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Ghana's longest-served Finance Minister, Professor Kwesi Botchwey, has raised concerns about the insults and bipartisan public discourse concerning the exchange rate of the Ghana cedi to other international currencies, especially the dollar.
In an interview with The Vaultz Magazine published on Wednesday, 24 April 2019, Prof Botchwey highlighted the need to have a stable exchange rate.
He said Ghana has “an exchange rate problem”, explaining that “between December 2018 and February 2019, the exchange lost about 13% of its value against the dollar, compared to a modest appreciation in the same two-month period in 2018”.
He continued: “The consternation is understandable. When the cedi’s value drops, especially steeply, it does have consequences that are destabilising for businesses, and consumers alike, it doesn’t make planning easy. It is something that must be moderated and kept within a band that is sustainable”.
“I see two problems”, Prof Botchwey said. “One is that the public’s perception of the magnitude and causes of the problem is in part a function of the narrative from some policymakers that suggests that the stability of the cedi is just a function of the sheer brilliance and competence of economic managers and that, by sheer dint of such competence the cedi can be somehow immunised from the vagaries of the market”.
Professor Botchwey noted that: “The other problem is that the public discourse on exchange rate issues is so ridden with partisanship, arrogance and even insults that a principled discussion becomes impossible”.
For him, “Nobody is omniscient and I mean nobody! Among economists, there’s always room for disagreement. It is not for nothing that George Bernard Shaw, the Irish playwright, polemicist and social activist, famously said that: ‘If all economists were laid end-to-end, they’d never reach a conclusion’. We must foster an environment in which principled and dispassionate debate is possible”.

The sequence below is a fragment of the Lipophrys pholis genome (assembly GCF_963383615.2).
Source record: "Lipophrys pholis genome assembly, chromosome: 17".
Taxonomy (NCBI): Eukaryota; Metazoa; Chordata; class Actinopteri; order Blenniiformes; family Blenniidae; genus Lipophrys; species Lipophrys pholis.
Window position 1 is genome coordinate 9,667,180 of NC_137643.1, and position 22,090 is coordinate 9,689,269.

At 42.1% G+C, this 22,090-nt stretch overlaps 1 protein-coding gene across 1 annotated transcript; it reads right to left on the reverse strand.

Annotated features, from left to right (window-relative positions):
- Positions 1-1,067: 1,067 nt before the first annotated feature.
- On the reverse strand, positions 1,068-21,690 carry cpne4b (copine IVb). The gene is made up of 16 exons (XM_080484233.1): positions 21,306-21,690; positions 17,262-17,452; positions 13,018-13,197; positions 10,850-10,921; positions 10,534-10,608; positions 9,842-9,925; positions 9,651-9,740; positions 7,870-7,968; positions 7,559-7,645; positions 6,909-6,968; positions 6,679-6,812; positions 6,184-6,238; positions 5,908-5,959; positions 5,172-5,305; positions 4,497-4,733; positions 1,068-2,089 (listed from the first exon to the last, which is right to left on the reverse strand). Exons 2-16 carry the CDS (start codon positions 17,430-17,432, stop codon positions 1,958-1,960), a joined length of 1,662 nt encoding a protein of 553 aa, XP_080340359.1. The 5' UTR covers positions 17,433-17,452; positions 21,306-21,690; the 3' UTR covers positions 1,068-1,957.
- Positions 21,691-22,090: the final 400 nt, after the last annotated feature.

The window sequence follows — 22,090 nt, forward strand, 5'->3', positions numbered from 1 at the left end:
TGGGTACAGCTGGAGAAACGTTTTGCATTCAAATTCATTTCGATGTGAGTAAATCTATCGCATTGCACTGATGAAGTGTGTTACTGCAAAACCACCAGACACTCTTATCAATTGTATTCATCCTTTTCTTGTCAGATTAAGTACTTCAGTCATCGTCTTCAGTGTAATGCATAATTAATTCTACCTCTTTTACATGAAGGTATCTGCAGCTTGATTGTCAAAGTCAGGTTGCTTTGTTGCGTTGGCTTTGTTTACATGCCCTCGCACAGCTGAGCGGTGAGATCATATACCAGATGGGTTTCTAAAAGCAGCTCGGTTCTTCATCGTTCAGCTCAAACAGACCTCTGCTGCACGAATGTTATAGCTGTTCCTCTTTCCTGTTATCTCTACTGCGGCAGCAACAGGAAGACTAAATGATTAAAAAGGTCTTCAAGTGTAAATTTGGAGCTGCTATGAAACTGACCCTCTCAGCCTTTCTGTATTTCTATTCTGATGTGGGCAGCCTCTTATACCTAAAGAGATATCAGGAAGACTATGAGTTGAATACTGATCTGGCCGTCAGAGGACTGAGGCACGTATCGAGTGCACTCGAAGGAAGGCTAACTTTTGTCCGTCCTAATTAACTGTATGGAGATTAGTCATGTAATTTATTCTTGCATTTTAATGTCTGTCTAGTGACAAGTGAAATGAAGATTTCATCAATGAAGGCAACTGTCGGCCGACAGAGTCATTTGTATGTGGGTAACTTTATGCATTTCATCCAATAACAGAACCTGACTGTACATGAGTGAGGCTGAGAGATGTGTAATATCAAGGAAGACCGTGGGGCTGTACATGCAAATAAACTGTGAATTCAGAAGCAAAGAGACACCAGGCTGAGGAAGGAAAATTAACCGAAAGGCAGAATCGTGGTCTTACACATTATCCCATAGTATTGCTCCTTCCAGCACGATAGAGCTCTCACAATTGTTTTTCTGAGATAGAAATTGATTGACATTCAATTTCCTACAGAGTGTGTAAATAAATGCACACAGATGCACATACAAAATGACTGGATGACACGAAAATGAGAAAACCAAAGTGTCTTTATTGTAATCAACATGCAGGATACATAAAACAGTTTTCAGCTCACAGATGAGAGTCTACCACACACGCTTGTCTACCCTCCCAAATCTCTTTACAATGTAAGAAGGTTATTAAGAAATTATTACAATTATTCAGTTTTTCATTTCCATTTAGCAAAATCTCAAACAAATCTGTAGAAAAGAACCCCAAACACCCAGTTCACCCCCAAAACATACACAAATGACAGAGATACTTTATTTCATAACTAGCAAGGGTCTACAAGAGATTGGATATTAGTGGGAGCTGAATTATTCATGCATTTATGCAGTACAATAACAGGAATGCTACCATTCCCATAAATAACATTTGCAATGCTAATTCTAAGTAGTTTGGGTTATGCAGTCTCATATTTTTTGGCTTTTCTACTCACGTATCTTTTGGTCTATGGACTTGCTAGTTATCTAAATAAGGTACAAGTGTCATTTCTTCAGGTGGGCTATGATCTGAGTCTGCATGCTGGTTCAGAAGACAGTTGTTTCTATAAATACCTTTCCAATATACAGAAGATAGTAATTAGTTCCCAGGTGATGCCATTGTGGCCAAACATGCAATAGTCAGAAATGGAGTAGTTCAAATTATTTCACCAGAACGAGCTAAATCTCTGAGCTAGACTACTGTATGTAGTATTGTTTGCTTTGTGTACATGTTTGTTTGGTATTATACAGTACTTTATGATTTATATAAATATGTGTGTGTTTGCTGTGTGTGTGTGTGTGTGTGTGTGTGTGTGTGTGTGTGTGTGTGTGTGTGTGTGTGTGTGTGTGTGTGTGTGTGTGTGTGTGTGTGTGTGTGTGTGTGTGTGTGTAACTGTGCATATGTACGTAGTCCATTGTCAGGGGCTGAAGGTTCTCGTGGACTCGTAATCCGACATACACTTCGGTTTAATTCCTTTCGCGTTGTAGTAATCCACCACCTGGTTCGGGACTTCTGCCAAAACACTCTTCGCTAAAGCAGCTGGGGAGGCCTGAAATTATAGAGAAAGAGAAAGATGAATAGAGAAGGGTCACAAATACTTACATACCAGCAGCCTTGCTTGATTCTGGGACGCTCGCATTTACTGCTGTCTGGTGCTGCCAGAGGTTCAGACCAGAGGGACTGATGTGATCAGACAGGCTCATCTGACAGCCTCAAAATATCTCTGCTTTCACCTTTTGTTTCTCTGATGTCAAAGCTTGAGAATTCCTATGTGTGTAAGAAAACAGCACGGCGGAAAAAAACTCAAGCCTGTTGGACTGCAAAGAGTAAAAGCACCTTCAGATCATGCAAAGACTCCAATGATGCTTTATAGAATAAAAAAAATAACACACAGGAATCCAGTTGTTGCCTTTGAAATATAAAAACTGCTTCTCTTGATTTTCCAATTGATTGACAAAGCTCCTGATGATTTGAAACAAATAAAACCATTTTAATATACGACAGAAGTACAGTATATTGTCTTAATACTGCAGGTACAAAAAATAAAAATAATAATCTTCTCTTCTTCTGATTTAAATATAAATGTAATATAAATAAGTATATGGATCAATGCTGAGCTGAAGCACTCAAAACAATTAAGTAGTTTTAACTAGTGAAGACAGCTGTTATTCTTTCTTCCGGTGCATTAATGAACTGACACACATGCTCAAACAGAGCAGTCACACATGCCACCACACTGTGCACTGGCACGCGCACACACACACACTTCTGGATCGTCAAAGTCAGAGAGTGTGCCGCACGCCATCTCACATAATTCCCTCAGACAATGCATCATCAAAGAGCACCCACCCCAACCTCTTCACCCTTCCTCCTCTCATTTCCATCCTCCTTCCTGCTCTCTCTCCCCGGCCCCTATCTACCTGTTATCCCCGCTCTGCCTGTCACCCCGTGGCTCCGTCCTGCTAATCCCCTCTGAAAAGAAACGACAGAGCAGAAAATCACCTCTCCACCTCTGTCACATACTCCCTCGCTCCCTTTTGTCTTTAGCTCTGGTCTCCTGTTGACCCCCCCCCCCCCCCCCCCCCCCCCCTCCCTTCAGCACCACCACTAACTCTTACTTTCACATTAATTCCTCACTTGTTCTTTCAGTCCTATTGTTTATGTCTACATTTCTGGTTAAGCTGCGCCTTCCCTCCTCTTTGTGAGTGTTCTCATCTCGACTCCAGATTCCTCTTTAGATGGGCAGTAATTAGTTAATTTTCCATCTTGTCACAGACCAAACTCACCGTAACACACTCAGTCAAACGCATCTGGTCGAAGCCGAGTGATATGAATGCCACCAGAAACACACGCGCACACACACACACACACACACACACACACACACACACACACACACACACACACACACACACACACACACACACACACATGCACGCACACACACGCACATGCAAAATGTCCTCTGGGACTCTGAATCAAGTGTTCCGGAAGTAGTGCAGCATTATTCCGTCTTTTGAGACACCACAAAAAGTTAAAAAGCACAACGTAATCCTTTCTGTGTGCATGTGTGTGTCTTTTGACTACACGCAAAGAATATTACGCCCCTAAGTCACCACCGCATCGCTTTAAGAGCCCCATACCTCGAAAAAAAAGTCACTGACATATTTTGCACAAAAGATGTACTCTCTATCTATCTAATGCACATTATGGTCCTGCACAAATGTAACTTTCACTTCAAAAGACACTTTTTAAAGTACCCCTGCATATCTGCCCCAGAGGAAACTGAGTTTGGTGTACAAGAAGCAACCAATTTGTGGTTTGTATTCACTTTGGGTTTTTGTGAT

Suggesting possible solutions to managing the falling rate of the Ghana cedi, Prof Botchwey observed that: “First, you identify and deal with the proximate causes such as seasonal and other short-term factors and hope that the particular episode [of extremities] subsidies.
“And then you deal with the longer-term structural issues in the economy that affect foreign exchange demand and supply. Trust me, there is no magic bullet. We’ve been here before this latest episode, and it won’t be the last”.
Members of Ghana’s two main political parties – the governing New Patriotic Party (NPP) and the main opposition National Democratic Congress – have been at each other’s throat over who are better managers of the economy in relation to the control of the cedi’s depreciation.
The country’s Vice-President, Dr Mahamudu Bawumia, had said in the past that ‘if the fundamentals of the economy are weak, the exchange rate will expose’.
The opposition party repeated Dr Bawumia’s words against him following the worst recorded cedi to dollar rate of 1$ to GHS5.8 in March 2019.
However, Dr Bawumia returned with a lecture to suggest that it is “warped” reasoning on the part of the NDC to say that the fact that there has been a fall in the value of the cedi necessarily means Ghana’s economic fundamentals are weak.
Speaking at a town hall meeting in Accra on Wednesday, 3 April 2019, Dr Bawumia said the worst performance of the NPP is better than the best cedi depreciation rate recorded under the NDC.
Also, an opposition MP for Bolga Central, Mr Isaac Adongo; and the Ranking Member of the Finance Committee of Parliament, Mr Cassiel Ato Forson, refuted the comments by Dr Bawumia in a lecture on Ghana's economy in Accra on Thursday, 4 April 2019.
Mr Forson even charged President Nana Akufo-Addo to gag Dr Bawumia because, in his view, the former deputy governor of the Bank of Ghana caused the depreciation of the Ghana cedi with his utterances.
The Minority has consistently accused Dr Bawumia of twisting facts and figures to deceive Ghanaians.
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